I’m a long-time fan of car sharing programs. When my husband and I first moved to Vancouver from Europe, we joined CAN (now called Modo) car co-op. We saved enough money in those first few years to buy a car (to share).

Zipcar app screens

Since then, a few companies have entered the market, most notably, Zipcar and Car2Go, both available in Vancouver. When Zipcar generously offered to provide me with a vehicle to drive up to Whistler for the Cornucopia Wine Festival, I was happy to oblige.

Normally, car share programs are best suited for short hauls around Vancouver and environs. The classic “Saturday at IKEA” or big grocery shopping at Costco comes to mind (and we’d done both several times with CAN over the years). Zipcar is the only car share company that’s expanding to include long weekend trips to destinations such as Whistler, something just out of reach of the short-term car share programs.

The all-wheel drive vehicles will be perfect for bringing up friends (and splitting the cost) during the winter ski months, or gearing up for a long weekend in any season for that matter.

Once I’d reserved the car, an estimate showed up on my iPhone ($297.36, which was the final amount upon returning the vehicle), along with the time (in my case, dates and times) I’d reserved it for. I picked up Casini (all Zipcars in the fleet are named!) at a convenient location in my neighbourhood.


Meet Casini. He’s a 2010 Honda CRV in a fashionable dark grey.



Using a Zipcar is pretty basic (and even easier if you have a smart phone, as “there’s an app for that”). As a Zipster (Zipcar member), you’re given a credit card type membership card, that when waved across the front windshield electronic system, unlocks the car you’ve reserved. Once in, there’s the key.


You’ll never lose it as it’s tethered to a retractable cable, attached to the car’s dashboard. I did a quick inspection for damage, and saw a long scratch on the passenger and back door. Using my phone, I simply called the number on the back of the membership card to report it. Moments later, an email came back to confirm. Checking that the fuel level was at least 1/4 or more, I started the car and headed off to Whistler.


Another handy feature of Zipcars is an included stereo cable that attaches to an iPod or iPhone. I had two iThings with me on my trip: an iPod Nano (3rd gen) and an iPhone4. I did notice that with an older model iPod connected to the stereo, the volume isn’t able to go too high. Once you’re on the road, it’s barely audible. Once I switched to the (newer) iPhone4, the problem was gone.

[The Zipcar “Co-Pilot”, an easy starter’s guide, located in the glove compartment]

[I snapped this photo just in time to show the red button lighting up. Here, I’m unlocking the car]

[The app needed a second or two to process the first request]


The Zipcar app is fun to use. The screens will show your reservation, locations of available Zipcars in your area, an option to extend your reservation should you run late, and the really fun part: unlocking, locking, and beeping the car (to relocate it in a large parking lot, for instance), all from the phone!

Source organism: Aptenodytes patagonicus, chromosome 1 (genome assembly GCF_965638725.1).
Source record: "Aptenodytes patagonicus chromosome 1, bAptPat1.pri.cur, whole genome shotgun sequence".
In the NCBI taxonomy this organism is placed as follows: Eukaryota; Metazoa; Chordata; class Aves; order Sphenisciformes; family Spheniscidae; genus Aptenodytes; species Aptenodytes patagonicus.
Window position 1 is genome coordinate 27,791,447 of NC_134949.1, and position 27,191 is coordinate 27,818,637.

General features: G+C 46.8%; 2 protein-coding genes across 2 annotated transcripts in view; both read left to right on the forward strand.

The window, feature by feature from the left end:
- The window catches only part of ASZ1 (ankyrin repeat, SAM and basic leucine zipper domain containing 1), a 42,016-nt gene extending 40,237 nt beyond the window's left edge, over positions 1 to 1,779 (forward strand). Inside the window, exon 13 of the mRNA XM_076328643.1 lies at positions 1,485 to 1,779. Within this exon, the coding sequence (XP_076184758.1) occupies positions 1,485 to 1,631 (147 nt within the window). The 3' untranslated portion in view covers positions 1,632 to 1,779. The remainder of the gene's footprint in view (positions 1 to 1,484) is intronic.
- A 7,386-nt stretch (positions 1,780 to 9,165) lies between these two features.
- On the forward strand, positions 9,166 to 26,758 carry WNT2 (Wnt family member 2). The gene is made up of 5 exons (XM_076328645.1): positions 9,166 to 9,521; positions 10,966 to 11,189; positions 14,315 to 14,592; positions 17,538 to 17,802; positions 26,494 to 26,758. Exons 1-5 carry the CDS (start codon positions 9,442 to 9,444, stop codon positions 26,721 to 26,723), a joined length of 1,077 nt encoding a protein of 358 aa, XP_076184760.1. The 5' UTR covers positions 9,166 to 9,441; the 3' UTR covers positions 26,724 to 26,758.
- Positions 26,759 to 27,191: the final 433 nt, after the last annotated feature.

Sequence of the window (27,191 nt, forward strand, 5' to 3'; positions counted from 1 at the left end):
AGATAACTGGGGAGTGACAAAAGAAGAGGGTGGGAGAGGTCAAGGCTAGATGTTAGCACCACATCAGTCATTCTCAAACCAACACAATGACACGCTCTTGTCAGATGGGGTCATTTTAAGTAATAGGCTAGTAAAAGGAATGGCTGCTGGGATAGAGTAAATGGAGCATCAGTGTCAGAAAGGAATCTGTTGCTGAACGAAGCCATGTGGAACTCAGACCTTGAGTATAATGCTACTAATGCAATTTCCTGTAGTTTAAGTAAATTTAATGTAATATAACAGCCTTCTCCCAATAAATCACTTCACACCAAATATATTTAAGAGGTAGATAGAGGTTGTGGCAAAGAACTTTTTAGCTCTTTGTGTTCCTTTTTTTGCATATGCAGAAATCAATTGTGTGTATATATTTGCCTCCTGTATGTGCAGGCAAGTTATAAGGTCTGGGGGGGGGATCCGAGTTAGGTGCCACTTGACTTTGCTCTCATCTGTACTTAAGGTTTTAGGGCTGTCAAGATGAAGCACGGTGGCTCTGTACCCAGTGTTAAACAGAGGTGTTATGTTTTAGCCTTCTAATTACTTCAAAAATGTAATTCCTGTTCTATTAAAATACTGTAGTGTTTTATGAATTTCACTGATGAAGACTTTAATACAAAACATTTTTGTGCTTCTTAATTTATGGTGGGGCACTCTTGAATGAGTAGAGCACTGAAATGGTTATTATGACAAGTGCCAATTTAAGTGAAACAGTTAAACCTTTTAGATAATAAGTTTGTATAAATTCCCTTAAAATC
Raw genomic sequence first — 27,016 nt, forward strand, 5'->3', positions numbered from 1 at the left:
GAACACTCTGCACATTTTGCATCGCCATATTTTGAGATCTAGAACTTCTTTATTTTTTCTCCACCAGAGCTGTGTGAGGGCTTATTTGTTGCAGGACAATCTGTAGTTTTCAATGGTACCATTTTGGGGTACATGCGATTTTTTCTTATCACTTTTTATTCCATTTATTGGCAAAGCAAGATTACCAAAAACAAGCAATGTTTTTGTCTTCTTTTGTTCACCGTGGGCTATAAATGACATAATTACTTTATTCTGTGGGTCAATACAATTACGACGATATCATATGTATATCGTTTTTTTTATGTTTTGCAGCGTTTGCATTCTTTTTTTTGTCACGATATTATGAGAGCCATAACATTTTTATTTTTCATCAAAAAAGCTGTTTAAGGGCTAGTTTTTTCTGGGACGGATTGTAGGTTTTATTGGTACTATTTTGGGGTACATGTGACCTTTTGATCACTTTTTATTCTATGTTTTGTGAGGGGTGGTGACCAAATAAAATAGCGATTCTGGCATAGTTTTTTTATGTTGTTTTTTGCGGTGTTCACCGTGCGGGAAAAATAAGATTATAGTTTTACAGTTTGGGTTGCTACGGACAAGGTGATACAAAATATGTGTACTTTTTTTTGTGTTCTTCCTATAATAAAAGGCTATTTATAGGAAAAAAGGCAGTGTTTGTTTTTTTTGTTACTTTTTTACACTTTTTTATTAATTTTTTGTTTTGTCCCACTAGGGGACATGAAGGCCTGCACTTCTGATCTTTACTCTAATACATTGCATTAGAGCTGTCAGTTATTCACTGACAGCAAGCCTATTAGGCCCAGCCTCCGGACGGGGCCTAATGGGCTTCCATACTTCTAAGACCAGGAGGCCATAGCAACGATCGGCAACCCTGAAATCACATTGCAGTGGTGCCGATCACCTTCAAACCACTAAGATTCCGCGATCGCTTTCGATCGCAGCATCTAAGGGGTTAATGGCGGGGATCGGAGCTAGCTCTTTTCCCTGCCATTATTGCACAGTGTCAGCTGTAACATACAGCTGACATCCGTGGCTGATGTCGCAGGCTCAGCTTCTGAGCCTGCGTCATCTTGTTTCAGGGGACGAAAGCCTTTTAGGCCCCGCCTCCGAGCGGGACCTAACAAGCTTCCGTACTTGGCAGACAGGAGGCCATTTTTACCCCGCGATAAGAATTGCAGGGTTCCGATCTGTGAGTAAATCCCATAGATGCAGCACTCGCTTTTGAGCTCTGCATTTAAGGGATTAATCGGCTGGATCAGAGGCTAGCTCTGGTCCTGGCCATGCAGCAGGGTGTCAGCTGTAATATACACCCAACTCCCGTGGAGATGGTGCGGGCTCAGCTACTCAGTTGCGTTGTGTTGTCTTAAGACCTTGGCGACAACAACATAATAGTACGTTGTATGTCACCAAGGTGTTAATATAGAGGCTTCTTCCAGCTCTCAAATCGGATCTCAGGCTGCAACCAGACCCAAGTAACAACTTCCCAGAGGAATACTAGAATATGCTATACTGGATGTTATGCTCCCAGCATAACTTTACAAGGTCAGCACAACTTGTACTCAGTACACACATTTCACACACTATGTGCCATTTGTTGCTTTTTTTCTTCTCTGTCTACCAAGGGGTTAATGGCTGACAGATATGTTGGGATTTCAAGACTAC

All Zipcars are equipped with an ESSO gas card, located in the sun visor compartment. You’re asked to return the car with at least 1/4 tank of gas. Knowing a few ESSO stations in town ahead of time is helpful.

I did wind up adding a bit of gas at the Burrard and Davie Street location, just for good measure. And to test that it does go smoothly, which it did, once I knew to type in both the customer ID (on the card) and the odometer reading before the credit card terminal would accept payment.


I was very pleased with the cleanliness and condition of the car as well as ease of use through both the iPhone app and the membership card for opening and locking the car. By the time Casini and I had logged on nearly 250 kilometres this weekend, I felt like we’d already bonded.


It was hard to leave him behind, but I know I’ll always be able to use him again when I need a “second” set of wheels in the future.

Zipcar is starting a new Twitter promotion. As of December 1, if you tweet a photo of yourself and your crew on a Ziptrip to Whistler, @Zipcarvancouver will throw in a $30 driving credit.


I was provided a Zipcar for road-testing and for taking up to Whistler for the Cornucopia Wine Festival.


  • Pingback by Whistler's Summit Lodge and Spa | ariane c design — November 25, 2011 @ 11:21 am

    […] was able to charge my phone while listening to my Nano (I took a couple of iThings with me for my Zipcar review/trip). In addition, a few soft music channels and nature sounds can be pre-timed just before you […]

  • Pingback by Zipcar Joy Drive | ariane c design — December 6, 2011 @ 10:02 am

    […] An alternative to car ownership, Zipcars can be reserved on an hourly or daily basis, with rates starting from $7.75. Gas, reserved parking spots, insurance, roadside assistance and up to 200 kilometres of driving per day are included in hourly and daily Zipcar rates. Cars can be reserved for as short as an hour and for up to several days. It’s a great way to get around the city, and not a bad option for heading up to Whistler for a long weekend. […]

  • Comment by KJ — April 28, 2016 @ 3:44 am

    Is that price $297.36 round trip? Or is it one way to Whistler?

  • Comment by Ariane Colenbrander — April 28, 2016 @ 7:37 am

    Return trip 🙂

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